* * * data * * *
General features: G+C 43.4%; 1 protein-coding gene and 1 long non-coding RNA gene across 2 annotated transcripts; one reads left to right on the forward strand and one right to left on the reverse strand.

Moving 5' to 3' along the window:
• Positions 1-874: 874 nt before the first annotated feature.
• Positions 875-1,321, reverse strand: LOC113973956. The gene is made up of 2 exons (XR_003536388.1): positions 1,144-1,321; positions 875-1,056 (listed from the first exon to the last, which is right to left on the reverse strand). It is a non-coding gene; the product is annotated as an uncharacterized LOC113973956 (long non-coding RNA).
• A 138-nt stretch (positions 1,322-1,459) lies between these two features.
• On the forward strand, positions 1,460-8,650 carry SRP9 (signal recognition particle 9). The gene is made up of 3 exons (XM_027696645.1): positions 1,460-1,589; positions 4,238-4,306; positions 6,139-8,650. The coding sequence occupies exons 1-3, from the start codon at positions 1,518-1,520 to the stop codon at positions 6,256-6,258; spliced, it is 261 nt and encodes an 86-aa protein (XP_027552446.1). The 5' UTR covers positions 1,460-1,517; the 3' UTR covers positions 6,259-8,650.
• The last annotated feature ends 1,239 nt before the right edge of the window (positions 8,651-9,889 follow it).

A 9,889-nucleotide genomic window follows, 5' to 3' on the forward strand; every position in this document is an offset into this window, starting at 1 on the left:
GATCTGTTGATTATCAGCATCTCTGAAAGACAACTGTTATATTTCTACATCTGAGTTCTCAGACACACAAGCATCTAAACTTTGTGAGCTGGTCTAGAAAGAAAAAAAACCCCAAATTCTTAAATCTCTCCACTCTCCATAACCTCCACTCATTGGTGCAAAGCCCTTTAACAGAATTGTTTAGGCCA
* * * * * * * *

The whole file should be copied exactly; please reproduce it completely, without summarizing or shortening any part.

General features: G+C 43.4%; 1 protein-coding gene and 1 long non-coding RNA gene across 2 annotated transcripts; one reads left to right on the forward strand and one right to left on the reverse strand.

Moving 5' to 3' along the window:
• Positions 1-874: 874 nt before the first annotated feature.
• Positions 875-1,321, reverse strand: LOC113973956. The gene is made up of 2 exons (XR_003536388.1): positions 1,144-1,321; positions 875-1,056 (listed from the first exon to the last, which is right to left on the reverse strand). It is a non-coding gene; the product is annotated as an uncharacterized LOC113973956 (long non-coding RNA).
• A 138-nt stretch (positions 1,322-1,459) lies between these two features.
• On the forward strand, positions 1,460-8,650 carry SRP9 (signal recognition particle 9). The gene is made up of 3 exons (XM_027696645.1): positions 1,460-1,589; positions 4,238-4,306; positions 6,139-8,650. The coding sequence occupies exons 1-3, from the start codon at positions 1,518-1,520 to the stop codon at positions 6,256-6,258; spliced, it is 261 nt and encodes an 86-aa protein (XP_027552446.1). The 5' UTR covers positions 1,460-1,517; the 3' UTR covers positions 6,259-8,650.
• The last annotated feature ends 1,239 nt before the right edge of the window (positions 8,651-9,889 follow it).

A 9,889-nucleotide genomic window follows, 5' to 3' on the forward strand; every position in this document is an offset into this window, starting at 1 on the left:
GATCTGTTGATTATCAGCATCTCTGAAAGACAACTGTTATATTTCTACATCTGAGTTCTCAGACACACAAGCATCTAAACTTTGTGAGCTGGTCTAGAAAGAAAAAAAACCCCAAATTCTTAAATCTCTCCACTCTCCATAACCTCCACTCATTGGTGCAAAGCCCTTTAACAGAATTGTTTAGGCCA